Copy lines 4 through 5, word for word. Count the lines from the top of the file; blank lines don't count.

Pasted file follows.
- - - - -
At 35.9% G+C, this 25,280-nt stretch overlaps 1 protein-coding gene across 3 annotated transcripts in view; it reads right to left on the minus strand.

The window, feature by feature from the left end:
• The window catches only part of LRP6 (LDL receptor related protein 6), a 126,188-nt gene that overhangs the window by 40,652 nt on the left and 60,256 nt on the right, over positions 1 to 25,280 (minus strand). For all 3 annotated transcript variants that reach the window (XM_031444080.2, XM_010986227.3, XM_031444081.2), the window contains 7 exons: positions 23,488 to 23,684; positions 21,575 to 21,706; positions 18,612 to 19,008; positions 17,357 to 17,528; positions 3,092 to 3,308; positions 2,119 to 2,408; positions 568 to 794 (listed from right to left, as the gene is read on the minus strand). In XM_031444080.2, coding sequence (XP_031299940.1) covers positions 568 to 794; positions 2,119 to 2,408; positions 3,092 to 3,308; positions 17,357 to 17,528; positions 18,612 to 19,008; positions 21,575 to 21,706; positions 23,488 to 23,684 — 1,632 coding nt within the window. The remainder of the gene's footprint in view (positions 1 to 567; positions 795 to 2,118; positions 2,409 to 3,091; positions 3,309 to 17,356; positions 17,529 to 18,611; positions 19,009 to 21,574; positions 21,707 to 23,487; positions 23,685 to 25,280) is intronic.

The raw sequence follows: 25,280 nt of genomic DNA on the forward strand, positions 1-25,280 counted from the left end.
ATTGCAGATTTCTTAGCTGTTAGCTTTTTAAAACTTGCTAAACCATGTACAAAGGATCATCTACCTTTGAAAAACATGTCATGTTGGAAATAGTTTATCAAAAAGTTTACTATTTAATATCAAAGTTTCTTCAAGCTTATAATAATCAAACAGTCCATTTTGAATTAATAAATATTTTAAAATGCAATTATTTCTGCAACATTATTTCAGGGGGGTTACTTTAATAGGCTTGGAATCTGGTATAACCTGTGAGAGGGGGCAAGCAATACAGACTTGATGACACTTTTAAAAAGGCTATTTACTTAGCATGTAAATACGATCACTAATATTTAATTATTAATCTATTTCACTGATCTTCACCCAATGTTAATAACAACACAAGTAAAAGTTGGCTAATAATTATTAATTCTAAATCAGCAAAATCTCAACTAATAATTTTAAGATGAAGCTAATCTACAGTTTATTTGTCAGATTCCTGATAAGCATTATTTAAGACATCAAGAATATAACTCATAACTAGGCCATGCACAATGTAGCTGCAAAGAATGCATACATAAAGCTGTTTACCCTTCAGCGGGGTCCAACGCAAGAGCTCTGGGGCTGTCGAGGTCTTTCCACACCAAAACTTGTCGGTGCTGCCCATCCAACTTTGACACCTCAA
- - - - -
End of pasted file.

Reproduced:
The raw sequence follows: 25,280 nt of genomic DNA on the forward strand, positions 1-25,280 counted from the left end.
ATTGCAGATTTCTTAGCTGTTAGCTTTTTAAAACTTGCTAAACCATGTACAAAGGATCATCTACCTTTGAAAAACATGTCATGTTGGAAATAGTTTATCAAAAAGTTTACTATTTAATATCAAAGTTTCTTCAAGCTTATAATAATCAAACAGTCCATTTTGAATTAATAAATATTTTAAAATGCAATTATTTCTGCAACATTATTTCAGGGGGGTTACTTTAATAGGCTTGGAATCTGGTATAACCTGTGAGAGGGGGCAAGCAATACAGACTTGATGACACTTTTAAAAAGGCTATTTACTTAGCATGTAAATACGATCACTAATATTTAATTATTAATCTATTTCACTGATCTTCACCCAATGTTAATAACAACACAAGTAAAAGTTGGCTAATAATTATTAATTCTAAATCAGCAAAATCTCAACTAATAATTTTAAGATGAAGCTAATCTACAGTTTATTTGTCAGATTCCTGATAAGCATTATTTAAGACATCAAGAATATAACTCATAACTAGGCCATGCACAATGTAGCTGCAAAGAATGCATACATAAAGCTGTTTACCCTTCAGCGGGGTCCAACGCAAGAGCTCTGGGGCTGTCGAGGTCTTTCCACACCAAAACTTGTCGGTGCTGCCCATCCAACTTTGACACCTCAA